NIH launches 'nerve stimulation' trial to ease tinnitus

March 6, 2014
NIH launches 'Nerve stimulation' trial to ease tinnitus
Agency is seeking patients suffering from chronic 'ringing in the ears.'

(HealthDay)—Volunteers are being recruited for a clinical trial to test a new method to treat ringing in the ears, the troubling condition known as tinnitus.

The technique being studied uses nervous system stimulation to "rewire" parts of the brain in an attempt to significantly reduce or eliminate . If it proves successful, it could offer hope to millions of Americans with the disorder, according to the U.S. National Institute on Deafness and Other Communication Disorders (NIDCD), which is funding the study.

"Tinnitus affects nearly 24 million adult Americans," NIDCD director Dr. James Battey Jr. said in a government news release. "It is also the number one service-connected disability for returning veterans from Iraq and Afghanistan. The kind of nervous system stimuli used in this study has already been shown to safely and effectively help people with epilepsy or depression. This therapy could offer a profoundly better way to treat tinnitus."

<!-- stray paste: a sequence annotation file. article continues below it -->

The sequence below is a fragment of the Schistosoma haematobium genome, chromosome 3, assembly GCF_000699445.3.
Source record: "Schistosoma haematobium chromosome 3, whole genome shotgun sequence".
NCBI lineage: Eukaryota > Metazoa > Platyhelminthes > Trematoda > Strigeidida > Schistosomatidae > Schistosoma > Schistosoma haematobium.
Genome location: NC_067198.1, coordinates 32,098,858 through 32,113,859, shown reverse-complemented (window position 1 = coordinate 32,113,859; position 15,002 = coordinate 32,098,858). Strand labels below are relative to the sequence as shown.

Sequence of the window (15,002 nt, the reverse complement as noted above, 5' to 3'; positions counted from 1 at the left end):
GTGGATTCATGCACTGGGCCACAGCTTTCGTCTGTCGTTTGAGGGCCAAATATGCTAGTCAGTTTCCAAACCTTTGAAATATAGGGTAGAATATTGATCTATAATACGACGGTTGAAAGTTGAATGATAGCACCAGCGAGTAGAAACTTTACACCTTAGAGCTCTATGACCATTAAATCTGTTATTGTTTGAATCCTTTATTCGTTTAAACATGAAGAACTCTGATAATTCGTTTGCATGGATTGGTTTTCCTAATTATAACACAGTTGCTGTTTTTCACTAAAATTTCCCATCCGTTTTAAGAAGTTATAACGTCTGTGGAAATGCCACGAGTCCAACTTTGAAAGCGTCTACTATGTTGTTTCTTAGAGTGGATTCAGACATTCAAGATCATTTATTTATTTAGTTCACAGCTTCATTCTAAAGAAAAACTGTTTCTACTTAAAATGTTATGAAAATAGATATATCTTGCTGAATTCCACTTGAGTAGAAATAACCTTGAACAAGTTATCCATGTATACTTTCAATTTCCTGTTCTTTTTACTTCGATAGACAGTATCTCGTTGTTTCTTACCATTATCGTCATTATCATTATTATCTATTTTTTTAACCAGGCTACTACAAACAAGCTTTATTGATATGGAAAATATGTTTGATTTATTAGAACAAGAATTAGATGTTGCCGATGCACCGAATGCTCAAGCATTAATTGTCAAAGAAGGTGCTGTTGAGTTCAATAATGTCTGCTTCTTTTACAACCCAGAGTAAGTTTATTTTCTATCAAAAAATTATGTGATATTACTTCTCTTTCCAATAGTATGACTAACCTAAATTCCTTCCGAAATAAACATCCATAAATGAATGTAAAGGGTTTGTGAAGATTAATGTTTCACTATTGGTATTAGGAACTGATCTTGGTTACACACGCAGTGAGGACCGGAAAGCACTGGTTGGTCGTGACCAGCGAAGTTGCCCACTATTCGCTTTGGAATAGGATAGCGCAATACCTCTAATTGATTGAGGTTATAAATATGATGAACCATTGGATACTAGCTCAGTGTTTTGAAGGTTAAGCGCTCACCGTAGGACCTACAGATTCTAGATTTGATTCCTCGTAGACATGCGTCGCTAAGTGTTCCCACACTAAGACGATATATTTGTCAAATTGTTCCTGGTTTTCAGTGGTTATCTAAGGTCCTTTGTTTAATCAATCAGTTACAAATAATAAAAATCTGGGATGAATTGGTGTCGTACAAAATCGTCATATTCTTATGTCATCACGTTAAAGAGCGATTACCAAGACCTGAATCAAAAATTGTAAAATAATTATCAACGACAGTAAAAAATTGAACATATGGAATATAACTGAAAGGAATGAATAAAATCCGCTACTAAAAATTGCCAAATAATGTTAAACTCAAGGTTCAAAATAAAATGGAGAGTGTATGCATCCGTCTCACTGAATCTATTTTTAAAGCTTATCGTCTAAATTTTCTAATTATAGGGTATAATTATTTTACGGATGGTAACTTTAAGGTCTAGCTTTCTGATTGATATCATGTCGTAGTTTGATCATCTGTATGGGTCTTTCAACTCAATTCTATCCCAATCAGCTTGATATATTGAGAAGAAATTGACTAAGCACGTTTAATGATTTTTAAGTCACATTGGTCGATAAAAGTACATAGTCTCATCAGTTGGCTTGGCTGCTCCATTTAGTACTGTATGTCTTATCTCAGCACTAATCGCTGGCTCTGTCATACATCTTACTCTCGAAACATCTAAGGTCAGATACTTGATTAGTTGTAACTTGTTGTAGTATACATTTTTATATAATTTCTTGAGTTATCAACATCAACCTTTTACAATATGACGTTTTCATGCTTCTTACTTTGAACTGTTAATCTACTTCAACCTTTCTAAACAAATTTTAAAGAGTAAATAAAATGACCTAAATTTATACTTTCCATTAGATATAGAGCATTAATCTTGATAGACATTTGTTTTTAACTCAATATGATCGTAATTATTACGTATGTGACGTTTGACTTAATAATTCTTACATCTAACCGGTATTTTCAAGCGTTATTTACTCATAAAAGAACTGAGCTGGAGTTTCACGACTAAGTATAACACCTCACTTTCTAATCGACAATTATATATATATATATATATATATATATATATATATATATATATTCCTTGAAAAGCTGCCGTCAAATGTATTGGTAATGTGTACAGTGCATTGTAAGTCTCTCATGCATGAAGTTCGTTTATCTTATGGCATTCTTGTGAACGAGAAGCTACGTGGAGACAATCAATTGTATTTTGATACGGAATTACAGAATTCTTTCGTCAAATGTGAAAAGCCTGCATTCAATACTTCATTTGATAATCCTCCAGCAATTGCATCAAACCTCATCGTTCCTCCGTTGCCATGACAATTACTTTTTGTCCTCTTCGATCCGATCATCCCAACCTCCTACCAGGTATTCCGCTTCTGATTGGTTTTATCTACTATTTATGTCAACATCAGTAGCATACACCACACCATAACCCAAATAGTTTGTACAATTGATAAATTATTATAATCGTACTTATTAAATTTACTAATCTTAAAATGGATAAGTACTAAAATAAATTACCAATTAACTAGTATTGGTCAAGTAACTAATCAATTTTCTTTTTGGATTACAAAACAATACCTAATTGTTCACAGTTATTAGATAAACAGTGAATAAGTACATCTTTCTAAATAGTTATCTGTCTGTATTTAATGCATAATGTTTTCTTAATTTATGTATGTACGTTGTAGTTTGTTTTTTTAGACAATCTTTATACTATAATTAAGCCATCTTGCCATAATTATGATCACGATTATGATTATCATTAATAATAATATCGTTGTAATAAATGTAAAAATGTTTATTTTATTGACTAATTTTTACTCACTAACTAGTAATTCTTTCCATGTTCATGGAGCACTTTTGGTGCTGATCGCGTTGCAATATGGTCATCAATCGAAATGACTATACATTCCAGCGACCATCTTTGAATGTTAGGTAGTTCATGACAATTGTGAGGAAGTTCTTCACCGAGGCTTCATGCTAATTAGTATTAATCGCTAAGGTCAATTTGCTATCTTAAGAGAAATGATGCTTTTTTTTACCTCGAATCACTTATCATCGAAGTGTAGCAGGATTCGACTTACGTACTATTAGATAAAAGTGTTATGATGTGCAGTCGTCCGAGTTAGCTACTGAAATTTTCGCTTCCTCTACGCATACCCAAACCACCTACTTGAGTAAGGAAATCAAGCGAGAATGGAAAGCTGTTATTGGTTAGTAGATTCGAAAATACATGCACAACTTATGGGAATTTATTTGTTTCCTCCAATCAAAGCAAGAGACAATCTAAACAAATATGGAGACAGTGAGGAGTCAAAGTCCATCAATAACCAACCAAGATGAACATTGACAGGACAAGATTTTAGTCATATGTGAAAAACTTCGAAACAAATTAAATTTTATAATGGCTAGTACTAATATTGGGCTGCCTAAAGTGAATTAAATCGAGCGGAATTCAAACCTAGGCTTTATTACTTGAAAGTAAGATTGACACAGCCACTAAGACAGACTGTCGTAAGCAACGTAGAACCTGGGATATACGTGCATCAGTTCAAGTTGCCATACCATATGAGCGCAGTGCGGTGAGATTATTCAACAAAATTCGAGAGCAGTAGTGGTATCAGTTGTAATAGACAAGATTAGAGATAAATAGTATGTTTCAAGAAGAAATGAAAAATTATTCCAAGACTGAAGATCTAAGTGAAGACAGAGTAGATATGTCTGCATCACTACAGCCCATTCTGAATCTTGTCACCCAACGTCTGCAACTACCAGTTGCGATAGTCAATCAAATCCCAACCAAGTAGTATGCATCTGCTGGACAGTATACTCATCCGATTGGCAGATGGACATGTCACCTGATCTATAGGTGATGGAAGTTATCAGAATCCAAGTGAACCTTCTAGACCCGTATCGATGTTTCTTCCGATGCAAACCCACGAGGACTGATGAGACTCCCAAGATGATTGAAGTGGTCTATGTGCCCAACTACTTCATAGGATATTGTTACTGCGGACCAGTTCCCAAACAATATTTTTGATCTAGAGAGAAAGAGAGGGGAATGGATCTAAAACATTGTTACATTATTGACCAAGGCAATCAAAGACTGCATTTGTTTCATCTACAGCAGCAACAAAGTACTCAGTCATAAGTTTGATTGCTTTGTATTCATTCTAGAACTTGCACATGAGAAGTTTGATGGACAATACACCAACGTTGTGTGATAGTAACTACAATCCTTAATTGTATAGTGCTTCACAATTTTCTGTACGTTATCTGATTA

During therapy, patients hear a series of single-frequency tones through headphones. At the same time, stimulation is delivered to the vagus nerve, which runs from the head and neck to the abdomen. When stimulated, the vagus nerve releases chemicals that can rewire the brain, the researchers explained in the news release.

Previous studies in rats and humans suggested that vagus nerve stimulation could be effective in reducing or eliminating tinnitus, according to the NIDCD.

The new clinical trial will include adults who have had moderate-to-severe tinnitus for at least a year. They will undergo daily 2.5-hour sessions of vagus-nerve stimulation and audio-tone therapy over six weeks.

The trial will be conducted at four centers through an agreement with a Dallas-based medical device company called MicroTransponder, Inc. The centers include the University of Texas at Dallas, University at Buffalo in New York and the University of Iowa. A fourth center will be announced later this year.